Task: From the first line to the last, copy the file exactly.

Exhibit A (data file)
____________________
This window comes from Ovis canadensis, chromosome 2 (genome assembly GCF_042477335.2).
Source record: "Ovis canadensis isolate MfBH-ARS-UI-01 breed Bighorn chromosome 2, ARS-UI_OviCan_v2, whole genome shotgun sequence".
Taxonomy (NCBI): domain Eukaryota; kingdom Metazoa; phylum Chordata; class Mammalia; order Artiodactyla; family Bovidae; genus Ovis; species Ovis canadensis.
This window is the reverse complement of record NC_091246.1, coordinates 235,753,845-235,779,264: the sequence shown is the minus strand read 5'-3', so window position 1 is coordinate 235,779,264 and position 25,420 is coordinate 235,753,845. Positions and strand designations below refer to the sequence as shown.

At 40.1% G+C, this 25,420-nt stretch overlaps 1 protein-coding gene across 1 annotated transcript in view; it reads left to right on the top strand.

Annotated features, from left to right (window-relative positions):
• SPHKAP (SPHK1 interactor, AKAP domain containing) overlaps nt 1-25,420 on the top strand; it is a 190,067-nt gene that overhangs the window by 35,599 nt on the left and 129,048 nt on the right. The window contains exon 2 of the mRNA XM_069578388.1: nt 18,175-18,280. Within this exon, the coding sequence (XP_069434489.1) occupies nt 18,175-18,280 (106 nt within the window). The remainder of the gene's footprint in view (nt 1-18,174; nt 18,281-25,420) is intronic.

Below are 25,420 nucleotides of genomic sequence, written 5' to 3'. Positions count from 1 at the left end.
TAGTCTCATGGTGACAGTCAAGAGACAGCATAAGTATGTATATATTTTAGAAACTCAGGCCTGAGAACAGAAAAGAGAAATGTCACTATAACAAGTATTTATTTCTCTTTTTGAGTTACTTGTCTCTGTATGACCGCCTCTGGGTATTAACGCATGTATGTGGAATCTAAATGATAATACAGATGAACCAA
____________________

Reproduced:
This window comes from Ovis canadensis, chromosome 2 (genome assembly GCF_042477335.2).
Source record: "Ovis canadensis isolate MfBH-ARS-UI-01 breed Bighorn chromosome 2, ARS-UI_OviCan_v2, whole genome shotgun sequence".
Taxonomy (NCBI): domain Eukaryota; kingdom Metazoa; phylum Chordata; class Mammalia; order Artiodactyla; family Bovidae; genus Ovis; species Ovis canadensis.
This window is the reverse complement of record NC_091246.1, coordinates 235,753,845-235,779,264: the sequence shown is the minus strand read 5'-3', so window position 1 is coordinate 235,779,264 and position 25,420 is coordinate 235,753,845. Positions and strand designations below refer to the sequence as shown.

At 40.1% G+C, this 25,420-nt stretch overlaps 1 protein-coding gene across 1 annotated transcript in view; it reads left to right on the top strand.

Annotated features, from left to right (window-relative positions):
• SPHKAP (SPHK1 interactor, AKAP domain containing) overlaps nt 1-25,420 on the top strand; it is a 190,067-nt gene that overhangs the window by 35,599 nt on the left and 129,048 nt on the right. The window contains exon 2 of the mRNA XM_069578388.1: nt 18,175-18,280. Within this exon, the coding sequence (XP_069434489.1) occupies nt 18,175-18,280 (106 nt within the window). The remainder of the gene's footprint in view (nt 1-18,174; nt 18,281-25,420) is intronic.

Below are 25,420 nucleotides of genomic sequence, written 5' to 3'. Positions count from 1 at the left end.
TAGTCTCATGGTGACAGTCAAGAGACAGCATAAGTATGTATATATTTTAGAAACTCAGGCCTGAGAACAGAAAAGAGAAATGTCACTATAACAAGTATTTATTTCTCTTTTTGAGTTACTTGTCTCTGTATGACCGCCTCTGGGTATTAACGCATGTATGTGGAATCTAAATGATAATACAGATGAACCAA